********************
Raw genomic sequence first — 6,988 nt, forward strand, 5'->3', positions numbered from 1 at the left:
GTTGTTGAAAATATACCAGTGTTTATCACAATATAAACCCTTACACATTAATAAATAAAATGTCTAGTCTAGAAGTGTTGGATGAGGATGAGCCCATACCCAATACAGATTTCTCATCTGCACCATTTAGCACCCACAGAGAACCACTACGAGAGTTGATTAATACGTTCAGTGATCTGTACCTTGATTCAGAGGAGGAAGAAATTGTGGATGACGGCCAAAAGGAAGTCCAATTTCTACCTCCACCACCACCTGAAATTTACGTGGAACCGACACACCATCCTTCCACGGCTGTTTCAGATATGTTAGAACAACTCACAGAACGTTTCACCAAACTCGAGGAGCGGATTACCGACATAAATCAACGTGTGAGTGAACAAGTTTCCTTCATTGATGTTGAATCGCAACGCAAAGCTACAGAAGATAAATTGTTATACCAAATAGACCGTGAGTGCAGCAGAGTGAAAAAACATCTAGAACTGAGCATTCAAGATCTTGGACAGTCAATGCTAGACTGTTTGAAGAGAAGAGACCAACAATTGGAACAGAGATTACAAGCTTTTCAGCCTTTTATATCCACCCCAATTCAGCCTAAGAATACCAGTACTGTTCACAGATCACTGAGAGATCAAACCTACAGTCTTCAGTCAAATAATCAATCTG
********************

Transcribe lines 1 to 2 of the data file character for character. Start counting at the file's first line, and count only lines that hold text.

Raw genomic sequence first — 6,988 nt, forward strand, 5'->3', positions numbered from 1 at the left:
GTTGTTGAAAATATACCAGTGTTTATCACAATATAAACCCTTACACATTAATAAATAAAATGTCTAGTCTAGAAGTGTTGGATGAGGATGAGCCCATACCCAATACAGATTTCTCATCTGCACCATTTAGCACCCACAGAGAACCACTACGAGAGTTGATTAATACGTTCAGTGATCTGTACCTTGATTCAGAGGAGGAAGAAATTGTGGATGACGGCCAAAAGGAAGTCCAATTTCTACCTCCACCACCACCTGAAATTTACGTGGAACCGACACACCATCCTTCCACGGCTGTTTCAGATATGTTAGAACAACTCACAGAACGTTTCACCAAACTCGAGGAGCGGATTACCGACATAAATCAACGTGTGAGTGAACAAGTTTCCTTCATTGATGTTGAATCGCAACGCAAAGCTACAGAAGATAAATTGTTATACCAAATAGACCGTGAGTGCAGCAGAGTGAAAAAACATCTAGAACTGAGCATTCAAGATCTTGGACAGTCAATGCTAGACTGTTTGAAGAGAAGAGACCAACAATTGGAACAGAGATTACAAGCTTTTCAGCCTTTTATATCCACCCCAATTCAGCCTAAGAATACCAGTACTGTTCACAGATCACTGAGAGATCAAACCTACAGTCTTCAGTCAAATAATCAATCTG